It is an audacious move for a poet to include a poem titled “Digging” in his first collection. Fortunately, the similarities between Seamus Heaney’s celebrated meditation on work, identity and tradition and Sam Willetts’s vivid portrayal of heroin addiction and recovery end there. Willetts’s “Digging” concerns the junkie’s search for a vein, the “lantern-show flicker of tail-chasing, nameless days // spent waiting, cheating, waiting”, before “the waking-up to all that’s lost”. It’s a remarkable poem, owing to the manner in which the subject matter is handled - jangling rhythms and vivifying phrasing - and not merely the subject itself. Poignant firsthand experiences never guarantee good literature: many a misery memoir testifies to that. Yet the blurb for New Light for the Old Dark is oddly keen to draw attention to the autobiographical nature of Willetts’s material. More should be made of his descriptive finesse, plain yet telling observation, and ability to transform despair into affirmative revelation.
Aside from the harrowing world of drug dealers and addicts, this volume contains poems on complex personal relationships, Willetts’s mother’s escape from the Nazis in Poland, and much fraught foreign travel. “Tourist” in particular successfully combines these themes, depicting the poet’s visit to Warsaw in pursuit of a fuller understanding of his mother’s history. Here, a failure to find answers leads “back to tourism” and the effacing effects of development, where “huge cranes were moving, courtly, confident, / building another new Warsaw”. This sense of erasure - the past collapsing before we can truly come to terms with it - is central to Willetts’s work. It pervades poems addressing twentieth-century horrors (in “August 9th”, the atomic bomb is seen “blowing out the walls and windows of history”), as it also filters into quieter pieces such as “Honest John”, where the poet John Clare, exhausted and delusional, keeps “walking back to what does not exist”.
Yet for all the isolation and darkness, the strength of Willetts’s poems stems from their uncovering hope and beauty in unexpected places. “Starlings” sees “a vast / reach of birds” as “the opening and closing of a hand”, while the anchor in an unusual riddle poem is beautifully envisioned: “best man / in the wedding of the sailor / to the sea”. At times syntactically clumsy and given to overreaching for effect, Willetts’s work is not without faults. But New Light for the Old Dark introduces a poet of compelling talents, whose best work is both affecting and cerebral.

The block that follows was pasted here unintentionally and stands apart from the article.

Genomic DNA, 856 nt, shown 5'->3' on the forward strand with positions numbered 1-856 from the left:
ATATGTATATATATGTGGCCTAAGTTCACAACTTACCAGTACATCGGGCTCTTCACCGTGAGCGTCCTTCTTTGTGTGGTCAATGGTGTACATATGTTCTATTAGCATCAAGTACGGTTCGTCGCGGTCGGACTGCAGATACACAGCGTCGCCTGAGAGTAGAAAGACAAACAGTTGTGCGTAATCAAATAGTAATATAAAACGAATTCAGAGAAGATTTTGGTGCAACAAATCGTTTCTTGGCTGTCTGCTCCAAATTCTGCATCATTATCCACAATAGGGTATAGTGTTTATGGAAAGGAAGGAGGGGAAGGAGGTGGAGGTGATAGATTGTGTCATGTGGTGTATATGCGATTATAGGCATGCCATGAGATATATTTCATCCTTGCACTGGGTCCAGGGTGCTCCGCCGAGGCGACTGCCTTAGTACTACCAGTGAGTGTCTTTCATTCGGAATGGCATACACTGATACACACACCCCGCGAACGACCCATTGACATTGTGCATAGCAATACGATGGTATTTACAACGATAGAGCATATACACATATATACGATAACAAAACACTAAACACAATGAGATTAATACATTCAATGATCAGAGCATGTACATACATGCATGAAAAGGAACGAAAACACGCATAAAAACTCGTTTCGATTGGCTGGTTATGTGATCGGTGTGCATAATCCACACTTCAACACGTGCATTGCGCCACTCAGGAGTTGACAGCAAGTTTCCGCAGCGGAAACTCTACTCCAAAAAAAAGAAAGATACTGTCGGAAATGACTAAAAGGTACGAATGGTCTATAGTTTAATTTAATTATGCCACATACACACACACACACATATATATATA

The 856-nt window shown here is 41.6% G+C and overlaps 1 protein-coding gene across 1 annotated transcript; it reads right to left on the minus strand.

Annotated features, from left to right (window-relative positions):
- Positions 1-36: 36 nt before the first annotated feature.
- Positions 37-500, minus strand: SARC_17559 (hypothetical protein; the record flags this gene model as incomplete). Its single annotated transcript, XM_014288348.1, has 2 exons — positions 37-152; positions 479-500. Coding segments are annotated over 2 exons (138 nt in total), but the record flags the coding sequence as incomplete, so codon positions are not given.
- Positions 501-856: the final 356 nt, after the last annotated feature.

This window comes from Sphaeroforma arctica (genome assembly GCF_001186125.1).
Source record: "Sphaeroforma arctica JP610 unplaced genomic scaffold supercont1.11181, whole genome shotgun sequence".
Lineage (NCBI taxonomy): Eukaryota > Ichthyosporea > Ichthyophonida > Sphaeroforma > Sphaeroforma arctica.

first published in the Times Literary Supplement
'This is how I recognise an authentic poet: by frequenting him, living a long time in the intimacy of his work, something changes in myself, not so much my inclinations or my tastes as my very blood, as if a subtle disease had been injected to alter its course, its density and nature. Valéry and Stefan George leave us where we picked them up, or else make us more demanding on the formal level of the mind: they are geniuses we have no need of, they are merely artists. But a Shelley, a Baudelaire, but a Rilke intervene in the deepest part of our organism which annexes them as it would a vice. In their vicinity, a body is fortified, then weakens and disintegrates. For the poet is an agent of destruction, a virus, a disguised disease and the gravest danger, though a wonderfully vague one, for our red corpuscles. To live around him is to feel your blood run thin, to dream a paradise of anemia, and to hear, in your veins, the rustle of tears ...'
- from 'The Parasite of Poets',
in A Short History of Decay
by Emil Cioran